Ethereum Classic Hit With Two 51% Attacks In Single Week, Community Grapples With Need For Security Upgrades

On Saturday, August 1 various figures from the Ethereum Classic community took to Twitter to warn users that there was a problem with the ETC blockchain.

Founder of Ethereum Classic Labs James Wo soon sent out a tweet confirming the issue and stated that it was imperative exchanges halt deposits and withdrawals on the chain. While initially claiming that the disruption was not malicious, the Ethereum Classic team was soon forced to admit that the issue was a 3,000 block reorganization attack which resulted in hackers making off with $5.6 million worth of crypto.

In the ETC team’s earliest report, they stated that a miner using outdated software had caused disruptions in the network’s node syncing protocol. The chain split destabilized the network and miners were working on the 3,000 block-inserted chain. It was advised that miners continue mining the chain as-is, including the inserted blocks. The report concluded that the split was not an attack.

“It doesn’t appear actively malicious. It might be a deliberate attack as well, but it doesn’t seem there was any major double-spend attack,” the report read.

PC: Ethereum Wallpaper via ETC on Flikr

However, four days later blockchain forensics firm Bitquery published research demonstrating that the reorganization was a carefully crafted 51% attack resulting in millions worth of crypto being double-spent.

A 51% attack occurs when a single entity manages to gain a majority of the hash power on the network. A miner’s power is based on hash power, which is their ability to solve computational problems to process blocks and collect block rewards in a proof-of-work system. Hash power is distributed to nodes throughout the network ensuring decentralization. If one body is able to gain 51% hash power they can wreak havoc on the system by reordering the transaction pool, erasing transactions or even reversing their own transactions carried out while in control, allowing double-spend. To carry out their plan, hackers used a 51% attack model to double-spend $5.6 million worth of crypto.

Bitquery’s report states that the mastermind behind the attack spent $192,000 worth of BTC renting hash power from Nicehash to gain the majority hash power necessary for the attack. The hackers opened five wallets with crypto exchange OKEx and deposited $5 million worth of ZEC on the platform. They then exchanged the ZEC for ETC and moved it out of the exchange.

The hackers used their purchased majority hash power to mine blocks on the Ethereum Classic network without broadcasting newly mined blocks, which created a private alternate chain. This alternate chain included 807,260 ETC the hackers had purchased on OKEx and moved to external addresses, according to a more recent analysis of the hack by OKEx. They then deposited the 807,260 ETC back onto OKEx, which was confirmed on the ETC mainnet, however on their alternate chain the hackers switched the destination from OKEx to their own personal address.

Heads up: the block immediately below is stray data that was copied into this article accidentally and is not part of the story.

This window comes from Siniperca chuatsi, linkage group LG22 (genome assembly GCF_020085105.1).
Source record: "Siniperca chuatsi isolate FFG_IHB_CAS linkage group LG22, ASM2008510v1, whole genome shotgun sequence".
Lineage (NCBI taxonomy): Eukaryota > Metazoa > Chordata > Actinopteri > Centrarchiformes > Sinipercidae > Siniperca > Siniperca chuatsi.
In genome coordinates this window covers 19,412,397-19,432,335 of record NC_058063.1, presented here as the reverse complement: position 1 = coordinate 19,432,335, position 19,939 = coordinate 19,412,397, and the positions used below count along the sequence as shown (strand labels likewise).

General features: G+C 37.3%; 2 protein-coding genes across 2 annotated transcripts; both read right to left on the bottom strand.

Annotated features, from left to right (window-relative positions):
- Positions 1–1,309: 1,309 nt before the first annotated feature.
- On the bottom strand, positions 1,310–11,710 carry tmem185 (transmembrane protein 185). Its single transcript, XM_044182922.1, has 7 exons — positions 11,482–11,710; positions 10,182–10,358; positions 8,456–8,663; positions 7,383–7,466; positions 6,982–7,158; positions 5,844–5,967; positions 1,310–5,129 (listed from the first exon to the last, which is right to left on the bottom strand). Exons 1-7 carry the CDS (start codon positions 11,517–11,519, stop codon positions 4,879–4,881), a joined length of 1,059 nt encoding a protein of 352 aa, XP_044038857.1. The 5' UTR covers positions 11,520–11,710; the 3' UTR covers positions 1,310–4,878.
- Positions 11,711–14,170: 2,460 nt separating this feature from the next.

“The conclusion of this process was that the attacker(s) successfully completed a double-spend: the 807,260 ETC was both moved to OKEx on the ETC mainnet and remained on the second wallet address on the ETC shadow chain,” the report explained.

This process allowed the hackers to essentially duplicate their cryptocurrency holdings, which is frequently called double-spend.

PC: Visual presentation of the 51% attack via Bitquery

OKEx absorbed the entire cost of the attack and in its report called out the Ethereum Classic community, stating that they did not communicate well with the rest of the crypto world in the wake of the attack. The exchange has since suspended all ETC deposits and withdrawals and plans to extend confirmation times on the chain. The exchange even went so far as to threaten delisting ETC if security concerns are not addressed.

“Additionally — given OKEx’s responsibility to protect users from similar incidents that threaten the security of their funds — the exchange will consider delisting ETC, pending the results of the Ethereum Classic community’s work to improve the security of its chain,” the statement reads.

Five days after the first 51% attack was carried out, a second one struck Ethereum Classic increasing the urgency of security upgrades. Concerned that security issues will cause other exchanges to consider delisting ETC, community leadership is debating how to address security issues on the network.

During a Discord call on Thursday, August 13 co-founder of Ethereum network Charles Hoskinson pitched his plan for a decentralized treasury protocol, which is also outlined in a report released by his firm IOHK. The creation of a decentralized treasury would mean that a portion of block rewards would go to the treasury instead of entirely to miners. The treasury funds would be used to conduct research and development work for Etheruem, which would surely include security upgrades. The treasury plan is not popular among the Ethereum community with many worrying that a decreased block reward for miners will cause them to stop working the network.

Hoskinson’s theory is that the creation of a treasury and funds allocated for improving the network would lead to a domino effect: improving the network would attract developers, which would increase utility of the chain, which would attract miners, which would grow the consensus network reducing the chance of attacks. A 51% attack on the Bitcoin blockchain, for instance, has been deemed virtually impossible because the network is so large that a hacker would not be able to achieve 51% hash power.

By Emily Mason

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